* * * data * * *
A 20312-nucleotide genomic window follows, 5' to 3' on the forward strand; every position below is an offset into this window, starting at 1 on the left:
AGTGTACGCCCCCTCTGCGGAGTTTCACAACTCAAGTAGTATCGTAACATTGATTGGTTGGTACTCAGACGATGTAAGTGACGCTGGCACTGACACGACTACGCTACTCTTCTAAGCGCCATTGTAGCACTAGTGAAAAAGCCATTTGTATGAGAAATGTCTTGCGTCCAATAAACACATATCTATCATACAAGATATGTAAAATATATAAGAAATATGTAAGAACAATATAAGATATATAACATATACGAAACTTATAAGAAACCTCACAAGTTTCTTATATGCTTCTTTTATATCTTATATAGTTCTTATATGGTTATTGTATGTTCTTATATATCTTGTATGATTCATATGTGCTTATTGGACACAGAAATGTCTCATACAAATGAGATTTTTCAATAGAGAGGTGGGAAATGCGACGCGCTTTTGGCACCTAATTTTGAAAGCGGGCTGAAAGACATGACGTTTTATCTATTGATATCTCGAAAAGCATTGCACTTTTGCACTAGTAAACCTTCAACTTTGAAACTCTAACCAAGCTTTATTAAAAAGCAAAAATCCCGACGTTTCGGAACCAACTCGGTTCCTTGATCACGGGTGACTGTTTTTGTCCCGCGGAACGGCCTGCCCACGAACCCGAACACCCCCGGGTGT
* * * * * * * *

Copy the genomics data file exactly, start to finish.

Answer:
A 20312-nucleotide genomic window follows, 5' to 3' on the forward strand; every position below is an offset into this window, starting at 1 on the left:
AGTGTACGCCCCCTCTGCGGAGTTTCACAACTCAAGTAGTATCGTAACATTGATTGGTTGGTACTCAGACGATGTAAGTGACGCTGGCACTGACACGACTACGCTACTCTTCTAAGCGCCATTGTAGCACTAGTGAAAAAGCCATTTGTATGAGAAATGTCTTGCGTCCAATAAACACATATCTATCATACAAGATATGTAAAATATATAAGAAATATGTAAGAACAATATAAGATATATAACATATACGAAACTTATAAGAAACCTCACAAGTTTCTTATATGCTTCTTTTATATCTTATATAGTTCTTATATGGTTATTGTATGTTCTTATATATCTTGTATGATTCATATGTGCTTATTGGACACAGAAATGTCTCATACAAATGAGATTTTTCAATAGAGAGGTGGGAAATGCGACGCGCTTTTGGCACCTAATTTTGAAAGCGGGCTGAAAGACATGACGTTTTATCTATTGATATCTCGAAAAGCATTGCACTTTTGCACTAGTAAACCTTCAACTTTGAAACTCTAACCAAGCTTTATTAAAAAGCAAAAATCCCGACGTTTCGGAACCAACTCGGTTCCTTGATCACGGGTGACTGTTTTTGTCCCGCGGAACGGCCTGCCCACGAACCCGAACACCCCCGGGTGT